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"Climate Trauma": A new wellbeing challenge

Climate trauma is a new term coined by Zhiwa Woodbury to reflect the deepening existential crisis resulting from the “ever-present, ever-growing threat to the biosphere” (Woodbury, 2018). In this Anthropocene age, “human activity is the dominant influence on the climate and environment” (Anthropocene, 2024). The challenge with resolving climate change is that it creates trauma, and trauma triggers a fight, flight, or freeze response in humans – none of which are conducive to effective problem solving. Jungian and transpersonal psychologies hold keys to unlocking human ingenuity by addressing the problem at its traumatic roots.  

 

I’m convinced that each of us has a climate trauma story to tell. Mine happened in October 2017 shortly after the plane touched down in Fort McMurray, Alberta, a short flight from Calgary. This area of the planet is known as ground zero for oilsands exploration and production. At the time, I worked in Human Resources for Canada’s leading oilsands energy company as Payroll Manager in the Calgary head office and had never been to our operations site. I had recently inherited a large team of administrators and was excited to meet them and see our Fort Mac work site.

 

My excitement has an edge to it. Calgary is an oil and gas town, and you can hardly throw your resumé around without landing a job in the sector. I’ve always been a nature-lover, and over the past decade had become a hiker, too and spent most of my spare time deeply connected to the earth. I had come to terms with working for a company whose operations presumably harm the environment, but reconciled my inner conflict after deciding that it is up to individuals to change their behaviour. Supply always follows demand. We the consumer need to change our demands. Corporations are mandated to put the interests of shareholders first and pursue profits. Expecting them to change their behaviour is futile. With this resolution, I was able to absolve myself of responsibility for climate harm.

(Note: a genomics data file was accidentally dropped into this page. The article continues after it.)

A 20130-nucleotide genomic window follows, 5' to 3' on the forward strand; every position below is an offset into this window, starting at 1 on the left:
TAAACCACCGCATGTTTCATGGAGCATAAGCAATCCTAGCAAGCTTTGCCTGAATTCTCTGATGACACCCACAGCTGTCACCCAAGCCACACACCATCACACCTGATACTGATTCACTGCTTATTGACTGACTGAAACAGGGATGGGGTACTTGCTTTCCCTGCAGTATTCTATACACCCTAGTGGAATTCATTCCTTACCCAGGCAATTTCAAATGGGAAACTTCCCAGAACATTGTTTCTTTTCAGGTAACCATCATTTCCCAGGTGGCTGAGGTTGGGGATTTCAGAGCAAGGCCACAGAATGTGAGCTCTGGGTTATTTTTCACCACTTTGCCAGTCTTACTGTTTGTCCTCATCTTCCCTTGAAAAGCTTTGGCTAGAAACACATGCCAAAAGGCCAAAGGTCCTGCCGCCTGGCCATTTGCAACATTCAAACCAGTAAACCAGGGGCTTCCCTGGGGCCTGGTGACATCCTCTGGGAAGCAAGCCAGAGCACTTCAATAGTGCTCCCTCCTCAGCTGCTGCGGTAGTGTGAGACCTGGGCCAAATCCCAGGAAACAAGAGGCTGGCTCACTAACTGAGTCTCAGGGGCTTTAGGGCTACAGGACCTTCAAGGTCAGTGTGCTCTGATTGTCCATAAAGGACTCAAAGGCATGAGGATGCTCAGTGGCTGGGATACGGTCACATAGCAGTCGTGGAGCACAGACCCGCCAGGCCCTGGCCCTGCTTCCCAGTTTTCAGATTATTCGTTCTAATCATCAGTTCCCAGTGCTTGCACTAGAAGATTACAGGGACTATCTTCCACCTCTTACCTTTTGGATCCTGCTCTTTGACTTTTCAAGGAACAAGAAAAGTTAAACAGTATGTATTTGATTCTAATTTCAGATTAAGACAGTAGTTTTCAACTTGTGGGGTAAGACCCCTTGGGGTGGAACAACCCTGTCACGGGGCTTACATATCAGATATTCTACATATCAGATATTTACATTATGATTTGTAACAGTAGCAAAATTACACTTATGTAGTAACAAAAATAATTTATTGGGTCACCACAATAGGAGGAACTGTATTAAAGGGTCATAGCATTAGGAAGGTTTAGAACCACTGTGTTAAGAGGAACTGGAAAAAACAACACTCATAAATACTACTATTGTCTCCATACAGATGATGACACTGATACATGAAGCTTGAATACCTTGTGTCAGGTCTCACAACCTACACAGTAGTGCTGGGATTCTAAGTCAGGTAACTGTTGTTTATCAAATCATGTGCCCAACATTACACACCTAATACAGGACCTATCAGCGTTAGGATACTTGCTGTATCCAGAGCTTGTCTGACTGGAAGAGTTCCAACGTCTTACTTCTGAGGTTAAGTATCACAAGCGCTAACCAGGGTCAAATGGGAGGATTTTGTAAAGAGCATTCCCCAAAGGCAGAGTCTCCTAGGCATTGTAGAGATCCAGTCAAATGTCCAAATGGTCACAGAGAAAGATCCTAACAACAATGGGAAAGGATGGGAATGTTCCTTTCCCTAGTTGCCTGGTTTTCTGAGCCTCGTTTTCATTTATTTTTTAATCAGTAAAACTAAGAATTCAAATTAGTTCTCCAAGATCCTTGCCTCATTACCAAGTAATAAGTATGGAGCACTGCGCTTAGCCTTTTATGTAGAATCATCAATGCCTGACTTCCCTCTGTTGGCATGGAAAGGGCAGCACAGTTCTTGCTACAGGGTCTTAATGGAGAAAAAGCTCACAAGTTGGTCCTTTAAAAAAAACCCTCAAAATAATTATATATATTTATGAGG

“I’ve arranged for a full site tour”. Stacey, the team lead of administrators exclaims when she arrives at the airport to pick me up. Near retirement, she has spent most of her career in this small northern Alberta city and is clearly proud of her community. Her excitement is infectious. While I don’t expect everything to be peachy, I am optimistic that much of what I’ve heard has been exaggerated.

 

Signs of the still blistering wounds from the devastating wildfires that tore through this area last year are everywhere as we drive into the city and pass the local brewery. “The owner claims their beer is the best in Alberta because they source the water for brewing directly from the Athabasca River without a filter” The comment is a little unsettling. We continue north and make our way through the apparently Fort Knox inspired security gates that encase the operations sites. A new thought about the need for such tight security is rattling around in my brain when the first shock wave hits. The vast, barren landscape resulting from oilsands operations is a stark contrast to the rich boreal forest immediately surrounding the area. It has the feel of mass destruction, perhaps not unlike what it looked like in Hiroshima after the first atomic bomb was unleashed in Japan. I wonder how Einstein felt about his role in developing the technology that created the bomb, but he didn’t pull the pin……

 

There is smoke, steam, and noise coming from various buildings. The site is peppered with enormous black tailings ponds, standing out like pock marks on light skin. A heavy, sinking feeling grows in the pit of my stomach. It dawns on me how dramatic my attitude has changed from excitement to dread in just a few minutes when suddenly, BOOM!! I nearly hit the roof of the ¾ ton truck we are touring in. “What was that” I ask in shock. Perhaps an environmental activist found their way inside and set off a bomb? “I don’t even hear them anymore”, says Stacey. “Every thirty seconds a canon shoots off over the tailings ponds to scare away waterfowl, so they don’t land on the deadly sludge. The stupid birds just can’t figure it out”. Thirty seconds later and BOOM! Fuck! She seriously can’t hear that? A dull throb, soon to be a pounding headache has just started knocking at the base of my skull.